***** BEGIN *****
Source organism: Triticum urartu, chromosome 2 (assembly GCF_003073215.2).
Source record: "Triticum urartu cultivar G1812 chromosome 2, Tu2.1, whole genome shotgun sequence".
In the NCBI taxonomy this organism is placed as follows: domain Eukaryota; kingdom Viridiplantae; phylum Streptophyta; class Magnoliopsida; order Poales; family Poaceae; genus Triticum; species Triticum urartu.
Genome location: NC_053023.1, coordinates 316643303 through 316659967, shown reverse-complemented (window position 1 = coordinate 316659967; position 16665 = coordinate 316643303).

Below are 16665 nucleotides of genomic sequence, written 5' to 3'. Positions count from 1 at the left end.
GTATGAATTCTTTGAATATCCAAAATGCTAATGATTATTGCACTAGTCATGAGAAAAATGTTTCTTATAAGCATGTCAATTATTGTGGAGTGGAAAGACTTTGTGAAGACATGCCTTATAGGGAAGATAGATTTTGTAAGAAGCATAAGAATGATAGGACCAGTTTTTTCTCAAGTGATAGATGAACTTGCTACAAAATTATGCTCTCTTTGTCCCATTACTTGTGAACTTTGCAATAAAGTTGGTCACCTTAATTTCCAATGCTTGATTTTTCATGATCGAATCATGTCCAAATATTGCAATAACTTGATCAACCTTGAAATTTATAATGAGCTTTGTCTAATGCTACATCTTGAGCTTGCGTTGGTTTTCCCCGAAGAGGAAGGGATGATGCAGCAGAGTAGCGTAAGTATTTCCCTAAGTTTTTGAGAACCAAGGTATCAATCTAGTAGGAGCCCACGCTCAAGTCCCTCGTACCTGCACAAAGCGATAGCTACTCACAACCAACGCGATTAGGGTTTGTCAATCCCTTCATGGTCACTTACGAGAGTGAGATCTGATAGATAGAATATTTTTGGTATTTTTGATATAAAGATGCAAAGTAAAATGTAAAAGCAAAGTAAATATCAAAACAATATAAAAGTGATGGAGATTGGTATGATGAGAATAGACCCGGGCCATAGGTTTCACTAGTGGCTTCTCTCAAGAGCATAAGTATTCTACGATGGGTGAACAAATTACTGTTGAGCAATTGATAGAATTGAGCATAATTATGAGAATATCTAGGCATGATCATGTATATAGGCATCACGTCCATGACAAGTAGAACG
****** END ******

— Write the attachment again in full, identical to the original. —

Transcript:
Source organism: Triticum urartu, chromosome 2 (assembly GCF_003073215.2).
Source record: "Triticum urartu cultivar G1812 chromosome 2, Tu2.1, whole genome shotgun sequence".
In the NCBI taxonomy this organism is placed as follows: domain Eukaryota; kingdom Viridiplantae; phylum Streptophyta; class Magnoliopsida; order Poales; family Poaceae; genus Triticum; species Triticum urartu.
Genome location: NC_053023.1, coordinates 316643303 through 316659967, shown reverse-complemented (window position 1 = coordinate 316659967; position 16665 = coordinate 316643303).

Below are 16665 nucleotides of genomic sequence, written 5' to 3'. Positions count from 1 at the left end.
GTATGAATTCTTTGAATATCCAAAATGCTAATGATTATTGCACTAGTCATGAGAAAAATGTTTCTTATAAGCATGTCAATTATTGTGGAGTGGAAAGACTTTGTGAAGACATGCCTTATAGGGAAGATAGATTTTGTAAGAAGCATAAGAATGATAGGACCAGTTTTTTCTCAAGTGATAGATGAACTTGCTACAAAATTATGCTCTCTTTGTCCCATTACTTGTGAACTTTGCAATAAAGTTGGTCACCTTAATTTCCAATGCTTGATTTTTCATGATCGAATCATGTCCAAATATTGCAATAACTTGATCAACCTTGAAATTTATAATGAGCTTTGTCTAATGCTACATCTTGAGCTTGCGTTGGTTTTCCCCGAAGAGGAAGGGATGATGCAGCAGAGTAGCGTAAGTATTTCCCTAAGTTTTTGAGAACCAAGGTATCAATCTAGTAGGAGCCCACGCTCAAGTCCCTCGTACCTGCACAAAGCGATAGCTACTCACAACCAACGCGATTAGGGTTTGTCAATCCCTTCATGGTCACTTACGAGAGTGAGATCTGATAGATAGAATATTTTTGGTATTTTTGATATAAAGATGCAAAGTAAAATGTAAAAGCAAAGTAAATATCAAAACAATATAAAAGTGATGGAGATTGGTATGATGAGAATAGACCCGGGCCATAGGTTTCACTAGTGGCTTCTCTCAAGAGCATAAGTATTCTACGATGGGTGAACAAATTACTGTTGAGCAATTGATAGAATTGAGCATAATTATGAGAATATCTAGGCATGATCATGTATATAGGCATCACGTCCATGACAAGTAGAACG